He also said that growing up in Queens had an effect on his coming out during his junior year of high school. “I think [NYC] is much more diverse so it’s much easier to [come out],” he said.

For some students, coming to FCLC was a chance to explore. “I was the Q [questioning],” said Sophie Stanish, FCLC ’12. “I wanted to see what it was like, wanted to see if other people knew what I was feeling or knew what I was going through. The coming out process is lifelong; some people do it early; some people wait until much later. It feels very early to me.”

According to the Encyclopedia of Gay, Lesbian, Bisexual, Transgender, and Queer Culture, “Coming out is a very subjective process, varying from person to person. Individuals may encounter a different hierarchy of steps, skip some steps entirely, or encounter something completely new and different.”

Stanish, who comes from a Catholic town in Pennsylvania, still struggles with this process. “It’s still an ongoing process for me; my family doesn’t know. I’m out at school and most of my friends at home know. I don’t know exactly how [my family] would react because they’re very Catholic.”

Organizations like Rainbow Alliance don’t emphasize exclusivity, but instead seek to welcome students of all sexualities. “The atmosphere of the club was different than I thought it would be,” Stanish said. “We are supportive of people. I thought it would be like we had to stay together as a community, but we are open with everyone.”

Jagpal (Sunny) Khahera, FCLC ’14, a straight member of Rainbow Alliance, explained his “newfound passion for being an ally” that began in high school.

“One of my sister’s best friends committed suicide because he was bisexual. He would get a lot of shit from people at school. It was shocking that at 11 years old, people were doing that. It really impacted me,” he said.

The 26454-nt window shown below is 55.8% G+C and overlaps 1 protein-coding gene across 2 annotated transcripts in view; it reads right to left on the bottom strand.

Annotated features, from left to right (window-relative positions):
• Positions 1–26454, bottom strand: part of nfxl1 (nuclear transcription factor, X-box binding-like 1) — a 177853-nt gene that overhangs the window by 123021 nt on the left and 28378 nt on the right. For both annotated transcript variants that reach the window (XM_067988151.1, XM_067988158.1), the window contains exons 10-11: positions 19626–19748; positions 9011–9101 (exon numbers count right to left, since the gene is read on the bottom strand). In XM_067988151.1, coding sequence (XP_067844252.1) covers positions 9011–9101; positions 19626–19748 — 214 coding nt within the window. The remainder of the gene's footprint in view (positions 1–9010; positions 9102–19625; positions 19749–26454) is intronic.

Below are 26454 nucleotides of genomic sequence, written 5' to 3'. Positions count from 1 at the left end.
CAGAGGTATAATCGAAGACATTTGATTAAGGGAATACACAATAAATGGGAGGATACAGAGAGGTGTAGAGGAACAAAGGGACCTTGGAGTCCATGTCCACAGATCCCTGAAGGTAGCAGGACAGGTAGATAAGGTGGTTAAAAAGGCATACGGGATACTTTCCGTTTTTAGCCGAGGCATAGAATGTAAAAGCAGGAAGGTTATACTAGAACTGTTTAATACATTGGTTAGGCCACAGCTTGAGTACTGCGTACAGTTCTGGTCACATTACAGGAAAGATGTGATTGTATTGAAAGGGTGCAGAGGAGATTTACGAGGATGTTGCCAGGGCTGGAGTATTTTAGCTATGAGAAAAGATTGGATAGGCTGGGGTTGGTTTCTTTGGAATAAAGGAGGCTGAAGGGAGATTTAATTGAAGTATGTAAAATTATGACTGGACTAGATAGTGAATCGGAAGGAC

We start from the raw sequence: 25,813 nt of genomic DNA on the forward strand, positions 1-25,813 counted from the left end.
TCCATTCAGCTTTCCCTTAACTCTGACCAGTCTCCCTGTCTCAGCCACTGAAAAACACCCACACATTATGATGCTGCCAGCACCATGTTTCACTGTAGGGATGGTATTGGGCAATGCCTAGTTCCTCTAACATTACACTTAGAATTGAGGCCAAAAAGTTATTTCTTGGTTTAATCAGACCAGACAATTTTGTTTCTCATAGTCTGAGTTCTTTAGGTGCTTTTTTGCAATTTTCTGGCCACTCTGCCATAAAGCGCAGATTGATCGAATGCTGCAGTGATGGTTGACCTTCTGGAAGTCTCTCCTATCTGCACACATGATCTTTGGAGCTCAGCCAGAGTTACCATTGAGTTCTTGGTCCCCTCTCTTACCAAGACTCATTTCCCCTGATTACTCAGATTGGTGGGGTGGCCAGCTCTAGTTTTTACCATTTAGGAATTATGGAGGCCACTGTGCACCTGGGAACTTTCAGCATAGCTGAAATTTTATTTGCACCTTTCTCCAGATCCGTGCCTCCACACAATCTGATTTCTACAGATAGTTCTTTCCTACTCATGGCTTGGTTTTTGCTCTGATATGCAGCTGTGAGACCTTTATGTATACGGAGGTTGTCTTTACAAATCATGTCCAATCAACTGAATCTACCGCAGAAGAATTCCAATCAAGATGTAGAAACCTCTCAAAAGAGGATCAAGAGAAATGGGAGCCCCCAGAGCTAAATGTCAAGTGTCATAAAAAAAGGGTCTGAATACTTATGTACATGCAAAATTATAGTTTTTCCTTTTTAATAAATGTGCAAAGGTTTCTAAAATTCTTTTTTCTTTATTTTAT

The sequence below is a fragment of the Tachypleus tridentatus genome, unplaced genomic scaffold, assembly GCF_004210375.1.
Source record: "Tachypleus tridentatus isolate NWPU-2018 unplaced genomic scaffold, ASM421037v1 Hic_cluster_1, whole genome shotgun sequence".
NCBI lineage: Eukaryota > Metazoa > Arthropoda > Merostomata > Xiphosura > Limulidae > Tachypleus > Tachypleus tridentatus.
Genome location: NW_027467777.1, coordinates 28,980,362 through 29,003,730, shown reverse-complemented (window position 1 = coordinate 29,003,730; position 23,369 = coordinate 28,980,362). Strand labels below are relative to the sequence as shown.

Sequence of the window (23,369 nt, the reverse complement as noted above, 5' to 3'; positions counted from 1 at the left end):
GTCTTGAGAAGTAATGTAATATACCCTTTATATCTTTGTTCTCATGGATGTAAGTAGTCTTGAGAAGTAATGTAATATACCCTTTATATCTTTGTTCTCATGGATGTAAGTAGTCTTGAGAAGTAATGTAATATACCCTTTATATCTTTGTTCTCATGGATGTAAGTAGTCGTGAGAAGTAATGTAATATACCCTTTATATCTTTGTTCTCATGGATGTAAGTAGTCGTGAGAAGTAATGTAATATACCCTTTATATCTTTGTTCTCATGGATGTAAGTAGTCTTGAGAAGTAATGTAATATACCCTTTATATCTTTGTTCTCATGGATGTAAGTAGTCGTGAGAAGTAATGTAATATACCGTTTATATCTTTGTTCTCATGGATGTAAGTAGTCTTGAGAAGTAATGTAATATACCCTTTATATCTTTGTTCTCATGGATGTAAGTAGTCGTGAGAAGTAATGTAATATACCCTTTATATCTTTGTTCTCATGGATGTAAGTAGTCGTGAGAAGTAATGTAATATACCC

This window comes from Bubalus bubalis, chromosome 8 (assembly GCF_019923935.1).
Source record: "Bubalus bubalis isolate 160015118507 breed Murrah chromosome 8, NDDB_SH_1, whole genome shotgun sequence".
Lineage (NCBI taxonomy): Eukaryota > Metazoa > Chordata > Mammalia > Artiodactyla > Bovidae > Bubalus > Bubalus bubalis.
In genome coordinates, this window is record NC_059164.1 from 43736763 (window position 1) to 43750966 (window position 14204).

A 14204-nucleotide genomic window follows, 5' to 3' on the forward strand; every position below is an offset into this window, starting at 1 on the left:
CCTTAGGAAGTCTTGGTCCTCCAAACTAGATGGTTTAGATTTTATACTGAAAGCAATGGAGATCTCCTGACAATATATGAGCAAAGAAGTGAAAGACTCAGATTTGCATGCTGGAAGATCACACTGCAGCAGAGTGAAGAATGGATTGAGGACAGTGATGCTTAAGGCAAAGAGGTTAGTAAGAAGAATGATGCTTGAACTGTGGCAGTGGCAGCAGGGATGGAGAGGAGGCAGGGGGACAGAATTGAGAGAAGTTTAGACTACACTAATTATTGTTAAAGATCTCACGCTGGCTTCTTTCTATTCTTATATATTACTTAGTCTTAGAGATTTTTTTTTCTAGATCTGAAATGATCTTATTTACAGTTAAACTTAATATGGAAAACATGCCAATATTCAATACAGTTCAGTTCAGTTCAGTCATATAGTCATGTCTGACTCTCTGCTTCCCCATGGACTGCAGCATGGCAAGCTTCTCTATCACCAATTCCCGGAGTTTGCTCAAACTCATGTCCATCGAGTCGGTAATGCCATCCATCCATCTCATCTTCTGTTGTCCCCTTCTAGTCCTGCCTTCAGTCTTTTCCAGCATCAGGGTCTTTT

For Khahera, Rainbow Alliance is his strongest community. “I feel more comradery [at Rainbow Alliance] than any other place [at FCLC]. That’s the one place I can completely speak my mind and not be judged and I really appreciate that a lot.”

“There aren’t a lot of straight people in Rainbow Alliance,” Khahera said. “There definitely should be more; it would be nice to see more people supporting it. You need straight allies to get legislation passed.”

Drolet is incorporating academics as a further attempt to increase LGBT visibility by compiling a list of courses offered at both FCLC and Fordham College at Rose Hill that incorporate LGBT culture, whether it includes studying texts written by LGBT authors or analyzing literature from a “queer perspective.”

“A lot of people think there is a strong community, but not everyone feels accepted. I know a lot of people who are still in the closet [at FCLC]. I know especially lesbians feel a strong sense of invisibility,” Drolet said.

According to Stanish, students are more often inclined to associate the LGBT community with gay males, rather than gay females.

“It’s the truth,” she said. “People tend to notice more with guys, I guess. There definitely are a lot of girls here [who are members of the LGBT community]. It’s not that girls are quieter about it; I just think people are more apt to notice a guy than a girl.”

“I don’t try to hide who I am but people assume I’m straight before they get to know me,” Stanish said. “It happens more with a guy, [based on] how he’s dressed. It’s a stereotype.”

The Rainbow Alliance currently has 20 active members and also serves as an outlet for students to speak freely about their experiences to connect with other students. They plan events that highlight the LGBT community, such as teaming up with Amnesty International at FCLC to watch “A Jihad for Love,” a film that explores the coexistence of Islam and homosexuality, and visiting an LGBT-themed art exhibit in Chelsea. Their formal event of the year is their LGBT & Ally Prom.

“Many individuals didn’t feel comfortable bringing their guest to their prom in high school,” Drolet said. “Others didn’t feel comfortable having to wear certain gendered attire for their high school prom. With the LGBT & Ally prom, we hope to provide a chance to give people a prom experience they might have missed.”